If you go with an online lender, you can usually expect faster decisions than if you go with a traditional bank. Online lenders may verify your credit by looking at activities in your business bank account as well as your personal credit. Online lenders often charge higher costs, though, so you want to make sure you understand the cost and how it will affect your financial situation. You may want to use a line of credit to grow or maintain your business, not to hurt it.
The Small Business Administration, or SBA, partners with banks to offer the CAPLines program, which is another source of business lines of credit. This program’s four services assist small businesses in filling finance gaps.
What Are Business Lines of Credit Interest Rates?
Personal and business credit ratings play a big role in interest rates for business lines of credit.
Your interest rate may be high if your credit rating is low – at least at first. However, if you appropriately use the credit line, the lender may reconsider the terms.
Consider an example of a business line of credit from one of our clients, which has a nearly 19.5% interest rate and a $20,000 cap. After four months of on-time payments, you can refinance the line, lowering the interest rate to around 10% and increasing the credit limit to $35,000.
Most lenders use the five C’s of credit to decide the size of the credit line. These are some of them:
- Capacity, or the ability to repay
- Credit history or character.
- Earnings and savings, or capital.
- What you can put down as collateral to secure the line of credit.
- The loan’s purpose and the economy’s strength are the conditions.
Based on these factors and your demands, your credit limit could range from a few thousand dollars to $500,000.
How Can a Business Line of Credit Be Used?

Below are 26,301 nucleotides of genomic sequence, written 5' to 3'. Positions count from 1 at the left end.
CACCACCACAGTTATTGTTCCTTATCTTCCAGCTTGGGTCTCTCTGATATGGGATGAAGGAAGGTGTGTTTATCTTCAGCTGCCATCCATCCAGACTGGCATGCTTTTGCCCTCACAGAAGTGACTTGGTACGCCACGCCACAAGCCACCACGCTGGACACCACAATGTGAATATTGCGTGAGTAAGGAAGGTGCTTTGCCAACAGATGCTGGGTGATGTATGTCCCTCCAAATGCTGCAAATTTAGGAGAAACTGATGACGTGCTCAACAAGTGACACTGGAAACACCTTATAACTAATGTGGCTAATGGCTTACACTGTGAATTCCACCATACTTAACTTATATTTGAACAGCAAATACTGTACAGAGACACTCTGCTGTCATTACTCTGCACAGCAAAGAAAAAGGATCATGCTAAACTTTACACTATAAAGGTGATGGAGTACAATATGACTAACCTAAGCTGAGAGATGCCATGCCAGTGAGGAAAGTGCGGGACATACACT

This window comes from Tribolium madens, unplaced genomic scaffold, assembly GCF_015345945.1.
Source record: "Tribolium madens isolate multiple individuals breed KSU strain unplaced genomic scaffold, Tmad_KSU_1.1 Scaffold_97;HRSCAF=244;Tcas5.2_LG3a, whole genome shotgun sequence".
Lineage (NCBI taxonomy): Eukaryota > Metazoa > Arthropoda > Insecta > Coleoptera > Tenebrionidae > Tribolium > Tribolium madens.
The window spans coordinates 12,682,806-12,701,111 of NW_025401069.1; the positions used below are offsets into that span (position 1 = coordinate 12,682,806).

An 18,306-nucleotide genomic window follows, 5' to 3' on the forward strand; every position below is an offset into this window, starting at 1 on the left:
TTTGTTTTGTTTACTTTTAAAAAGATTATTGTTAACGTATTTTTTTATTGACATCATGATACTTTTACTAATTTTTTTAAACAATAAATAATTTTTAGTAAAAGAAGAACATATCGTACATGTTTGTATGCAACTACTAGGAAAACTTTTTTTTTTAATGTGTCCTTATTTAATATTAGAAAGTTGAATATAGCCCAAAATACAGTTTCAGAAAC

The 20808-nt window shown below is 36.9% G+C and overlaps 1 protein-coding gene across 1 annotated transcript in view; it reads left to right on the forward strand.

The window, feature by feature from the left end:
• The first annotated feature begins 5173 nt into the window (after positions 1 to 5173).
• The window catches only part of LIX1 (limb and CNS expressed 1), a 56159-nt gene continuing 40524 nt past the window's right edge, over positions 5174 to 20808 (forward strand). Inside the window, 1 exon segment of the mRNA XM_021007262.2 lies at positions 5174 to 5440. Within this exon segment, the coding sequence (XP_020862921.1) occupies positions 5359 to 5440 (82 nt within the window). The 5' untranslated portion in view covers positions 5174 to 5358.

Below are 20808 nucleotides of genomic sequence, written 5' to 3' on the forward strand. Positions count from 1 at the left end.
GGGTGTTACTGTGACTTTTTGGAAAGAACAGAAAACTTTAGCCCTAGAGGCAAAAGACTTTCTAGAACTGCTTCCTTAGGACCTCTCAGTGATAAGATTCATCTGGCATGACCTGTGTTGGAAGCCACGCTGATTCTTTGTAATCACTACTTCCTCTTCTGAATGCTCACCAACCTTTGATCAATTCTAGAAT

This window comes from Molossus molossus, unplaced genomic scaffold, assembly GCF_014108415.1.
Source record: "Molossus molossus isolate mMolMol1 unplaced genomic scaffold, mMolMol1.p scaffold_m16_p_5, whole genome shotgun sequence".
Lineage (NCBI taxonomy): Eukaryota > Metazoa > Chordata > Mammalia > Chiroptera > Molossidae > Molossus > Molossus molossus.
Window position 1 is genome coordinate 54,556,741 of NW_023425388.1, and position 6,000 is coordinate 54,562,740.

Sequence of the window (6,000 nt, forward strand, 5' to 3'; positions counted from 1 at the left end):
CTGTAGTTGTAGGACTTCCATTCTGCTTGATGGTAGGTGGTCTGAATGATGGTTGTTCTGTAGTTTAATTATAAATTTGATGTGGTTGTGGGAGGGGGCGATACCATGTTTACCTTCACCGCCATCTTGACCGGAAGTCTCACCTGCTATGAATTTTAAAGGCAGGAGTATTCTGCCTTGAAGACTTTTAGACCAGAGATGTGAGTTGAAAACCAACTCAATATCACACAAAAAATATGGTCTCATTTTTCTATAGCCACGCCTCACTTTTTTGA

To satisfy short-term working capital needs, you can use your business line of credit as needed. However, you’ll need to be cautious about how you spend the money.
Before you get a business credit line, make sure you can pay it off quickly. This will enable you to use the line to pay down debt if your business grows and you face financial difficulties. By making payments on time, you’re also building the company’s credit rating, which can allow you to refinance your line of credit at a lower interest rate and for a larger amount.Read More
What is a business line of credit and how does it work?
A business line of credit (LOC) is a set amount of money that a bank will provide you. LOCs may either be unsecured or secured with assets. They have a draw term, which is the amount of years you have to use the funds before you may draw them. You can withdraw as much as you like up to the credit limit during that period, and only the borrowed amount is subject to finance charges. To get your hands on the cash, you’ll need to call the lender and request that the funds be moved to your bank or savings account.
The lender will determine the required minimum monthly payment, which may be based on a proportion of the outstanding balance or solely on interest.